Using ETFs to Find Good Value Investments

Value investing profits from the market’s tendency to overreact to both positive and negative news

Dimitar Boyadzhiev 6 April, 2018 | 7:36AM

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With surging equity markets pushing stock valuations above historical levels, investors have increasingly been turning to value strategies. Value investing is one of the most popular and intuitive active investment strategies. Famously championed by Warren Buffett, it involves identifying and buying cheap or unloved stocks in the hope that the market has mispriced them and that they will rebound in price.

Bargain stocks can be unearthed using common accounting ratios such as price-to-book or price-to- forward earnings. They allow a valuation to be anchored to the strength of the underlying business and comparable across different stocks. Value investing profits from the market’s tendency to overreact to both positive and negative news.

Like many factors, such as low size and momentum, value is highly cyclical and can underperform for long periods. Value tends to outperform in strong inflationary macro environments – meaning it is expected to perform best in times of economic growth. This pro-cyclicality means that value strategy investors should expect a bumpy ride. But having said this, historically there have been rewards for those who have been able to hang on.

Why ETFs?

The rules-based nature of value investing makes it easy to capture efficiently in an ETF wrapper. Not only can ETFs cover the heavy lifting of researching and selecting the right stocks, but they also benefit from high levels of transparency, which allows a full understanding of the strategy and holdings to be viewed on a daily basis. The most popular value ETFs also charge a fraction of the fee charged by active fund managers following similar strategies.

Unlike holding a handful of individual stocks, holding an ETF protects the investor from being overly exposed to a single stock or sector. ETFs offer diversified exposure, thus minimising idiosyncratic risk.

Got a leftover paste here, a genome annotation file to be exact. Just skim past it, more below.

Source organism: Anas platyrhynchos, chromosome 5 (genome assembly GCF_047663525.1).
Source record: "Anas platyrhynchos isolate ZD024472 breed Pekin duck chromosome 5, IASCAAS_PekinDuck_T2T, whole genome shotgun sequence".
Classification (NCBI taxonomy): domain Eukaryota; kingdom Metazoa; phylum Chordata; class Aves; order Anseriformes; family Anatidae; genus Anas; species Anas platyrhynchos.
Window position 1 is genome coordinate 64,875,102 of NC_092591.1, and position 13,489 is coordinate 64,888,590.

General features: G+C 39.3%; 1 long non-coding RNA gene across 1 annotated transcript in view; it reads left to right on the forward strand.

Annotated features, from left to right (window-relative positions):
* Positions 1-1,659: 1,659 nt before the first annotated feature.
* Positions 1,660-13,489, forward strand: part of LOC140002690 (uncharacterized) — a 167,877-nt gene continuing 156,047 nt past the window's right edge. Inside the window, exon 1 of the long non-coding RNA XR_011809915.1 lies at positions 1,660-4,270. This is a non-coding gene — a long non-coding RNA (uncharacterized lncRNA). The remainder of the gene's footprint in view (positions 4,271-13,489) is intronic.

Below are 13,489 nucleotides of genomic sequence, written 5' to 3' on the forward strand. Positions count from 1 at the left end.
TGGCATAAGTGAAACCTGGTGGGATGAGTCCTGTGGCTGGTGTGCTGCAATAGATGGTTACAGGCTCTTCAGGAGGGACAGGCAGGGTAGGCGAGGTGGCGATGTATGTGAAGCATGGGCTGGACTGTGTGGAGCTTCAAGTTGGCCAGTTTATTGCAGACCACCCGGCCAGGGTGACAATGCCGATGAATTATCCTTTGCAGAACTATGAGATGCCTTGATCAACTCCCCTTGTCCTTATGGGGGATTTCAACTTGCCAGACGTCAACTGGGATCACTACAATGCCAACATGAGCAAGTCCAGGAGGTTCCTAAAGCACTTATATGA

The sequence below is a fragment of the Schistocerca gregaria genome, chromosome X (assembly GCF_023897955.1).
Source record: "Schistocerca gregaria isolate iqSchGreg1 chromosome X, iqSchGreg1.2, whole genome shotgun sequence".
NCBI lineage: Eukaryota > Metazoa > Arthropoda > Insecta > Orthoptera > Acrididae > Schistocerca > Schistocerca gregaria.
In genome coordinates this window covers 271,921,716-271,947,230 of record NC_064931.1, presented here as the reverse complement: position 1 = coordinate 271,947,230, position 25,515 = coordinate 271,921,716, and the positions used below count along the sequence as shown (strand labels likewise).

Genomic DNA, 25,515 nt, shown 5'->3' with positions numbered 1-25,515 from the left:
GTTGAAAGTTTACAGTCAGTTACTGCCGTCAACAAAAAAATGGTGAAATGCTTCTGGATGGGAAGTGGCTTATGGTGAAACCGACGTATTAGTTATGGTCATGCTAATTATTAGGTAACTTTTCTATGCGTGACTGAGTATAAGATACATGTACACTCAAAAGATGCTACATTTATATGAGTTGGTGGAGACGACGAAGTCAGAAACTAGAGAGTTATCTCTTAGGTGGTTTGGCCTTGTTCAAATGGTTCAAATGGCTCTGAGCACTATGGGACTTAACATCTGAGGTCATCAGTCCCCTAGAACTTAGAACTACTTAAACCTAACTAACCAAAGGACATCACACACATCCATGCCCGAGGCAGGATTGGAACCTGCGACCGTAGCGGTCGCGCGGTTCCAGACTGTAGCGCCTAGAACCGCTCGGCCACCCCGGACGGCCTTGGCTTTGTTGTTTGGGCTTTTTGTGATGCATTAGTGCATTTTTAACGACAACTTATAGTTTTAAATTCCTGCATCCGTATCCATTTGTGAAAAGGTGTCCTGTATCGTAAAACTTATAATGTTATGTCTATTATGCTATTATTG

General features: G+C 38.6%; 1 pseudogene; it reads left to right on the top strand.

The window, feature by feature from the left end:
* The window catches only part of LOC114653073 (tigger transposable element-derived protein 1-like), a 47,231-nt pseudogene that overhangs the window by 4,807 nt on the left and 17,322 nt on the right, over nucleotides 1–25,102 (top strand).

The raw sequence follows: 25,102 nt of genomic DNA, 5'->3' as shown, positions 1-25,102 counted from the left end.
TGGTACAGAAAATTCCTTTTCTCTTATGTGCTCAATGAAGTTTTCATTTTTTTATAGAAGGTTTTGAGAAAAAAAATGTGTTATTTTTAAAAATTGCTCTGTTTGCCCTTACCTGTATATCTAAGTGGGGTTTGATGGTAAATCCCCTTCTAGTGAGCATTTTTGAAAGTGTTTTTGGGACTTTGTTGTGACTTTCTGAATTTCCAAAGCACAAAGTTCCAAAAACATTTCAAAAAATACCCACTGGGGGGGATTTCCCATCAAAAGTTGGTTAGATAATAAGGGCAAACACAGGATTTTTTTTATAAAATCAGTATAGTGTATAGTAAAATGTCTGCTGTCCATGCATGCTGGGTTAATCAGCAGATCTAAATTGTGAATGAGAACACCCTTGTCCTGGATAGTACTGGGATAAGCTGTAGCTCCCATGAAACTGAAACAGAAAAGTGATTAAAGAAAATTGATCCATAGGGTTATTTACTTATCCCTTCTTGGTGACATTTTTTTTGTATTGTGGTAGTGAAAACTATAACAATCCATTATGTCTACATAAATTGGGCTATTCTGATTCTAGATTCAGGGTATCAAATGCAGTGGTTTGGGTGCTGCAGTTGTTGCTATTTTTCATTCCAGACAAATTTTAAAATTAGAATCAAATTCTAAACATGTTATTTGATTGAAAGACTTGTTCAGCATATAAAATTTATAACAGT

Picking the Right Value ETF

To demonstrate the differences between value ETFs, we will examine the US Value ETFs listed on the London Stock Exchange. US equities represent an important holding in many investors’ portfolios.

Two options worth considering are the UBS MSCI USA Value ETF and iShares Edge MSCI USA Value ETF. They both represent an efficient and diversified way to access cheaper stocks.

The UBS ETF’s benchmark tilts towards the cheapest stocks in the universe, regardless of sector, which may therefore introduce strong sector tilts. Currently, the index’s largest sector bias relative to the market is towards financial services at the expense of technology stocks. The MSCI USA Value index is made up of approximately 340 constituents, which represents half of those in the cap-weighted MSCI USA benchmark.

The iShares Edge MSCI USA Value ETF takes a different approach. The underlying index targets the cheapest stocks within each sector, which results in a sector composition close to that of the market. The fund holds 150 stocks.

When choosing the right value ETF, understanding the risks is key. With a more targeted approach to stock selection, the iShares ETF offers greater exposure to US equities that are inherently cheaper relative to their peers, but it is important to note this is a riskier strategy. Historical volatility for the iShares Edge MSCI USA Value ETF has been higher than that of the UBS MSCI USA Value ETF.

A recent Morningstar study indicates that investors wanting to pursue a value strategy, without the stomach to ride out the volatility, can mitigate risk by adding quality characteristics to their portfolio.

This could be achieved by combining the iShares Edge MSCI USA Value ETF with the iShares Edge MSCI USA Quality ETF. The latter applies screens to target quality stocks from the US stock market; similarly to the iShares Edge MSCI USA Value ETF, it assesses the stocks only against peers in their sector so the resulting basket is free from sector biases.

Alternatively, investors can choose to invest in the UBS Factor MSCI USA Prime Value ETF. It comprises the cheapest US stocks that are financially stable and profitable. While providing exposure to value stocks, this approach also limits the exposure to less-profitable companies, which has helped to limit its historical risk.

The information contained within is for educational and informational purposes ONLY. It is not intended nor should it be considered an invitation or inducement to buy or sell a security or securities noted within nor should it be viewed as a communication intended to persuade or incite you to buy or sell security or securities noted within. Any commentary provided is the opinion of the author and should not be considered a personalised recommendation. The information contained within should not be a person's sole basis for making an investment decision. Please contact your financial professional before making an investment decision.

Securities Mentioned in Article
Security NamePriceChange (%)Morningstar
Rating
iShares Edge MSCI USA Val Fac ETF $ Acc6.75 USD-0.26-
UBS ETF MSCI USA Value USD A dis GBP5,743.50 GBX-1.02
About Author

Dimitar Boyadzhiev  is a Passive Strategies Research Analyst for Morningstar